Housing associations can save government £70 million and get 42,000 residents into work, finds new Inclusion and NHF research21 July 2015
Housing associations have the potential to bring down the benefits bill by £70 million by getting 42,000 of their most disadvantaged residents into work, Inclusion’s new report for the National Housing Federation has revealed.
The Worklessness, Welfare and Social Housing report, commissioned by the National Housing Federation and produced by the Centre for Economic and Social Inclusion, has shown that with the right levels of Government investment housing associations could provide intensive support to help 130,000 tenants prepare for and find work. This would help 42,000 people find employment whilst simultaneously creating 7,000 new jobs.
Social housing residents face considerable disadvantages which contribute to them being less likely to find and be in work. They are more likely to be disabled or have a health condition, aged over 50, a lone parent, from a black and minority ethnic community, or poorly qualified. Despite this, respondents overwhelmingly reported that they wanted to work.
Over two thirds of housing associations either already run (39%) or plan to run (28%) programmes that help people into work. With almost twice as many people living in social housing being economically inactive compared to people who own their own homes or live in privately rented accommodation, housing associations are uniquely well-placed to provide solutions for the most vulnerable in our society. They have long-term relationships with their tenants and huge experience of working in the most deprived areas of the country.
The report suggests that a partnership between government and housing associations could achieve lasting change by getting even more tenants into the security and dignity of work.
Key initiatives suggested in the report include:
A targeted series of ’skills academies’, including work-based training programmes which could get an estimated 10,000 into work and save £29m of public money;
A ‘Jobs-Plus’ scheme, which would combine on-site employment services, personal adviser support, peer mentors and temporary financial incentives for work to offer specialist tailored support for all tenants who need it – which could provide employment for 10,500 people and save £19.4 million of public funds;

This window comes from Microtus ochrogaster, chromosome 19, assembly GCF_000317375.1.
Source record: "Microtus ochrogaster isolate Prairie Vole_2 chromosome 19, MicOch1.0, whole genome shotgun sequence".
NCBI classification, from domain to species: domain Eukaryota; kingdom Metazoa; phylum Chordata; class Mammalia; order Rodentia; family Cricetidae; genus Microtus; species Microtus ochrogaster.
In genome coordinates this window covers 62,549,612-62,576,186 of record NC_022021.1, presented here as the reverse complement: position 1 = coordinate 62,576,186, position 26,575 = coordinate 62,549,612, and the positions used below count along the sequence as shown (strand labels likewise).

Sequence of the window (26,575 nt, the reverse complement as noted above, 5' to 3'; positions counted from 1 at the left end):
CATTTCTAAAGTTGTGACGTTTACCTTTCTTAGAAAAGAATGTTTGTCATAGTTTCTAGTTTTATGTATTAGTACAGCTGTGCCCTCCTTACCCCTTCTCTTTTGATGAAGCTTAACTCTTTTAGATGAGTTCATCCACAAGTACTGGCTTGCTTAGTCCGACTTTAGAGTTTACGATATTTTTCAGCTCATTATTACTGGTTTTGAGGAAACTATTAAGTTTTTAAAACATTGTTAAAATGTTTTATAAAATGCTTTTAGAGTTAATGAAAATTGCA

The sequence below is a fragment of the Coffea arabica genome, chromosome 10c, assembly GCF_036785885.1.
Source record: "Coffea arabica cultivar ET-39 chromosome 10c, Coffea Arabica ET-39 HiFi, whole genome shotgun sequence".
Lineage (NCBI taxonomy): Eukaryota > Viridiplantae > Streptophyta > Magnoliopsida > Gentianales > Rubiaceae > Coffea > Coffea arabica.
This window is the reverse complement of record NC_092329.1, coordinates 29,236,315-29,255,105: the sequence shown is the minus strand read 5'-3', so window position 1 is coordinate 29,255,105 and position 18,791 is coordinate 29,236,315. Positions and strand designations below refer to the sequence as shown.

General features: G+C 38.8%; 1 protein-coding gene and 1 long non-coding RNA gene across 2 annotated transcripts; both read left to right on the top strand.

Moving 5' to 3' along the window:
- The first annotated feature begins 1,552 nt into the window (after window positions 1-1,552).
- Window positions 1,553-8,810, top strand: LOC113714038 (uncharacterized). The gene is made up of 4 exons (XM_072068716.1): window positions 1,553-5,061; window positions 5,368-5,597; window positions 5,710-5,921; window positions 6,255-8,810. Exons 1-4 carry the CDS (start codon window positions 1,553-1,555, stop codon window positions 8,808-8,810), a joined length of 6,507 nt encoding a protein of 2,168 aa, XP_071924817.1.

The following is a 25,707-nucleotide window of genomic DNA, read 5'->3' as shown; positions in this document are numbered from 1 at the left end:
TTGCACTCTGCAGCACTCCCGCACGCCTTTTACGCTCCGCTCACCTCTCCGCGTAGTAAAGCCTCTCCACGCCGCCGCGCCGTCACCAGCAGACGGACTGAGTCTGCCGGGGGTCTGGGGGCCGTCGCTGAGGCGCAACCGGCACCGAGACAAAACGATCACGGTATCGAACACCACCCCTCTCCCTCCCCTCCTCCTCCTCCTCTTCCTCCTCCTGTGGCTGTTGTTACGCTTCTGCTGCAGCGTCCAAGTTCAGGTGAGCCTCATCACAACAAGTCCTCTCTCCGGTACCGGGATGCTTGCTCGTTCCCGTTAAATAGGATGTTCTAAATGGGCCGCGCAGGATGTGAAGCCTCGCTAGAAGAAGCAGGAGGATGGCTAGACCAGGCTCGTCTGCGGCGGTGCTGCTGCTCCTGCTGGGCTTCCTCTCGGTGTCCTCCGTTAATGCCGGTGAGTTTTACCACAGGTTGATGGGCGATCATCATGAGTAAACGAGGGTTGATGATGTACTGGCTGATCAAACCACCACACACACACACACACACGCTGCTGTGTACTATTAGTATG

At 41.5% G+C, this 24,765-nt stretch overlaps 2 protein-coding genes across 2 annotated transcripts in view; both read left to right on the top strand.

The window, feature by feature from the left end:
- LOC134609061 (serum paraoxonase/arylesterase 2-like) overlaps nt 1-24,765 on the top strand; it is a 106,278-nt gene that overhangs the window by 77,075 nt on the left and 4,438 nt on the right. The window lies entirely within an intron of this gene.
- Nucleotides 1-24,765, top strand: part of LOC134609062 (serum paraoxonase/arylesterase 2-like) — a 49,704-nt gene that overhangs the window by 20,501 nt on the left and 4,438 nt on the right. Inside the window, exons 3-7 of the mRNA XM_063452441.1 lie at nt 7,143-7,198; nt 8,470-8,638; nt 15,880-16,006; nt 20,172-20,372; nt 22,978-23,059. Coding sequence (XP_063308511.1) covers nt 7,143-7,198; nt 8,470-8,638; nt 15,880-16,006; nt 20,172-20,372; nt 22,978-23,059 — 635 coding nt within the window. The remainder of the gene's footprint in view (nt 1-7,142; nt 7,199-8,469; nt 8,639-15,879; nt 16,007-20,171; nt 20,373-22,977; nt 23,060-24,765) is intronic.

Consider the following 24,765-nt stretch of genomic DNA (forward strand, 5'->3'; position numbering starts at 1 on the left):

Providing intensive support to prepare for and find work, for those furthest from employment – for example those with health problems or childcare responsibilities. This could save an estimated £4.7m and get 5,500 of the most disadvantaged tenants into employment.
By investing £285m nationwide to get the most disadvantaged housing association tenants into work the government could save at least £355m from the public purse, including £292m from the benefits bill. This is a net saving of £70m.
David Orr, Chief Executive at the National Housing Federation, said:
“On the 8th May the Prime Minister said that a key goal for his new government was the creation of ‘millions more jobs that give people the chance of a better future’. We wholeheartedly share that target. Supporting social housing tenants into sustainable employment must form part of the long term solution if government is to succeed in its ambition to create new, well-paid jobs and reduce the benefits bill. This report shows the potentially massive impact that housing associations could have as local, expert partners to government.
“By working together in an open and positive way, housing associations can provide a win-win for government, saving £70 million of public money, helping 42,000 people back on their feet and into work, creating 7,000 new jobs and spreading greater opportunity to the most disadvantaged in the country”.
Read the report here.